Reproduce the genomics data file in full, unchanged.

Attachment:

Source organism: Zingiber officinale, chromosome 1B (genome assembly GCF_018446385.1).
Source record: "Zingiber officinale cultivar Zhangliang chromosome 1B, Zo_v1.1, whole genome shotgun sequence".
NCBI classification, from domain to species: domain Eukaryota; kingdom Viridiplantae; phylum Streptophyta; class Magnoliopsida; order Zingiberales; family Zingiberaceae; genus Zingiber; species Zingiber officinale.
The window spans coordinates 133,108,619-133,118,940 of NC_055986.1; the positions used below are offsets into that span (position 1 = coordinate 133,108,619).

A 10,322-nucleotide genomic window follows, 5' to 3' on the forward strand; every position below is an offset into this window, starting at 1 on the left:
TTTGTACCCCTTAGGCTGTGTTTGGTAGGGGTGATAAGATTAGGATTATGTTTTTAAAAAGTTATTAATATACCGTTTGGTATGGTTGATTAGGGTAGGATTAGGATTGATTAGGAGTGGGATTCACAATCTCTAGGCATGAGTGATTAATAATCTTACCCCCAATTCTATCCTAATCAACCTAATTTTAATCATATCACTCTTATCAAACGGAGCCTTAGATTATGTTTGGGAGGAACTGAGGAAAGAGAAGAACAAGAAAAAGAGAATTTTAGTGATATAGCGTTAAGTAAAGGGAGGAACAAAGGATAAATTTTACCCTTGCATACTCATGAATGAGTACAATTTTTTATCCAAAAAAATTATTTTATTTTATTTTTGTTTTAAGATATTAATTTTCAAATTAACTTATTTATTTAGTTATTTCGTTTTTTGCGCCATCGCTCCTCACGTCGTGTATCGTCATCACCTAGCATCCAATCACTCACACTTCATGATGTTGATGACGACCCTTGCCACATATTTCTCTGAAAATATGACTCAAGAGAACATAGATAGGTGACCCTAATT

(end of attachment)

Source organism: Zingiber officinale, chromosome 1B (genome assembly GCF_018446385.1).
Source record: "Zingiber officinale cultivar Zhangliang chromosome 1B, Zo_v1.1, whole genome shotgun sequence".
NCBI classification, from domain to species: domain Eukaryota; kingdom Viridiplantae; phylum Streptophyta; class Magnoliopsida; order Zingiberales; family Zingiberaceae; genus Zingiber; species Zingiber officinale.
The window spans coordinates 133,108,619-133,118,940 of NC_055986.1; the positions used below are offsets into that span (position 1 = coordinate 133,108,619).

A 10,322-nucleotide genomic window follows, 5' to 3' on the forward strand; every position below is an offset into this window, starting at 1 on the left:
TTTGTACCCCTTAGGCTGTGTTTGGTAGGGGTGATAAGATTAGGATTATGTTTTTAAAAAGTTATTAATATACCGTTTGGTATGGTTGATTAGGGTAGGATTAGGATTGATTAGGAGTGGGATTCACAATCTCTAGGCATGAGTGATTAATAATCTTACCCCCAATTCTATCCTAATCAACCTAATTTTAATCATATCACTCTTATCAAACGGAGCCTTAGATTATGTTTGGGAGGAACTGAGGAAAGAGAAGAACAAGAAAAAGAGAATTTTAGTGATATAGCGTTAAGTAAAGGGAGGAACAAAGGATAAATTTTACCCTTGCATACTCATGAATGAGTACAATTTTTTATCCAAAAAAATTATTTTATTTTATTTTTGTTTTAAGATATTAATTTTCAAATTAACTTATTTATTTAGTTATTTCGTTTTTTGCGCCATCGCTCCTCACGTCGTGTATCGTCATCACCTAGCATCCAATCACTCACACTTCATGATGTTGATGACGACCCTTGCCACATATTTCTCTGAAAATATGACTCAAGAGAACATAGATAGGTGACCCTAATT